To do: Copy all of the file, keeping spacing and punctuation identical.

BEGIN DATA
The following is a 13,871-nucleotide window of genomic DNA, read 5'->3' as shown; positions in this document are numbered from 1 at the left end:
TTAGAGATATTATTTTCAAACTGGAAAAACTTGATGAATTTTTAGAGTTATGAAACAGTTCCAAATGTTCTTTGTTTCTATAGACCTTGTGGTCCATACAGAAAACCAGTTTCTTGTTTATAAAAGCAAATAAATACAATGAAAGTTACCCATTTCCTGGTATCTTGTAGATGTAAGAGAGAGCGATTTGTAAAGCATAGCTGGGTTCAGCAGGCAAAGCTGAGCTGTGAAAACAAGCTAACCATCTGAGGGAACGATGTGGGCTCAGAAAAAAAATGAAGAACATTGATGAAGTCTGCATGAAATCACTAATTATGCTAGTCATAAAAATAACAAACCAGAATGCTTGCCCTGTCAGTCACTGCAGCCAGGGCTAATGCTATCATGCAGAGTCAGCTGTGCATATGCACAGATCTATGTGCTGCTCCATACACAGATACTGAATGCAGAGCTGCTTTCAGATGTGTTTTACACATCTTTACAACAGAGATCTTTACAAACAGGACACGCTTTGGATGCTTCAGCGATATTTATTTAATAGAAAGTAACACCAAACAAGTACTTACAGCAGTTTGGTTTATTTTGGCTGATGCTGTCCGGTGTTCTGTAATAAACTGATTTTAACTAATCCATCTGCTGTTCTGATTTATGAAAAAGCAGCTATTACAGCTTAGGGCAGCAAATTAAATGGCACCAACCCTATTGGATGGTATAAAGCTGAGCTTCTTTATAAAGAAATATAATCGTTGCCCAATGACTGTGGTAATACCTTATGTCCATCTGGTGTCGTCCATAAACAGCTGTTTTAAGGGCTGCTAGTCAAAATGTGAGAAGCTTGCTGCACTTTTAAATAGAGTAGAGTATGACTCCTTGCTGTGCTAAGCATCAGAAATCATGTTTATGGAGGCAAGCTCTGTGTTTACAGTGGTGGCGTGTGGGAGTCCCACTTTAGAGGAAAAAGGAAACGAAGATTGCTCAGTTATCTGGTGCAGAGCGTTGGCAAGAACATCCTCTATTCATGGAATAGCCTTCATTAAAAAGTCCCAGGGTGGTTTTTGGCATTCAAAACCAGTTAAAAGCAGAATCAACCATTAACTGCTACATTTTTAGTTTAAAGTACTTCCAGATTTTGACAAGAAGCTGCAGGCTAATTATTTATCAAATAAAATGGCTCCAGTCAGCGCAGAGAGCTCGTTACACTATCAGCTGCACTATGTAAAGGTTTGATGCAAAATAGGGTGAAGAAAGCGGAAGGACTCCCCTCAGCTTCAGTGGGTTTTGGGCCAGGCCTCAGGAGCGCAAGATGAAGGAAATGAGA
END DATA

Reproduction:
The following is a 13,871-nucleotide window of genomic DNA, read 5'->3' as shown; positions in this document are numbered from 1 at the left end:
TTAGAGATATTATTTTCAAACTGGAAAAACTTGATGAATTTTTAGAGTTATGAAACAGTTCCAAATGTTCTTTGTTTCTATAGACCTTGTGGTCCATACAGAAAACCAGTTTCTTGTTTATAAAAGCAAATAAATACAATGAAAGTTACCCATTTCCTGGTATCTTGTAGATGTAAGAGAGAGCGATTTGTAAAGCATAGCTGGGTTCAGCAGGCAAAGCTGAGCTGTGAAAACAAGCTAACCATCTGAGGGAACGATGTGGGCTCAGAAAAAAAATGAAGAACATTGATGAAGTCTGCATGAAATCACTAATTATGCTAGTCATAAAAATAACAAACCAGAATGCTTGCCCTGTCAGTCACTGCAGCCAGGGCTAATGCTATCATGCAGAGTCAGCTGTGCATATGCACAGATCTATGTGCTGCTCCATACACAGATACTGAATGCAGAGCTGCTTTCAGATGTGTTTTACACATCTTTACAACAGAGATCTTTACAAACAGGACACGCTTTGGATGCTTCAGCGATATTTATTTAATAGAAAGTAACACCAAACAAGTACTTACAGCAGTTTGGTTTATTTTGGCTGATGCTGTCCGGTGTTCTGTAATAAACTGATTTTAACTAATCCATCTGCTGTTCTGATTTATGAAAAAGCAGCTATTACAGCTTAGGGCAGCAAATTAAATGGCACCAACCCTATTGGATGGTATAAAGCTGAGCTTCTTTATAAAGAAATATAATCGTTGCCCAATGACTGTGGTAATACCTTATGTCCATCTGGTGTCGTCCATAAACAGCTGTTTTAAGGGCTGCTAGTCAAAATGTGAGAAGCTTGCTGCACTTTTAAATAGAGTAGAGTATGACTCCTTGCTGTGCTAAGCATCAGAAATCATGTTTATGGAGGCAAGCTCTGTGTTTACAGTGGTGGCGTGTGGGAGTCCCACTTTAGAGGAAAAAGGAAACGAAGATTGCTCAGTTATCTGGTGCAGAGCGTTGGCAAGAACATCCTCTATTCATGGAATAGCCTTCATTAAAAAGTCCCAGGGTGGTTTTTGGCATTCAAAACCAGTTAAAAGCAGAATCAACCATTAACTGCTACATTTTTAGTTTAAAGTACTTCCAGATTTTGACAAGAAGCTGCAGGCTAATTATTTATCAAATAAAATGGCTCCAGTCAGCGCAGAGAGCTCGTTACACTATCAGCTGCACTATGTAAAGGTTTGATGCAAAATAGGGTGAAGAAAGCGGAAGGACTCCCCTCAGCTTCAGTGGGTTTTGGGCCAGGCCTCAGGAGCGCAAGATGAAGGAAATGAGA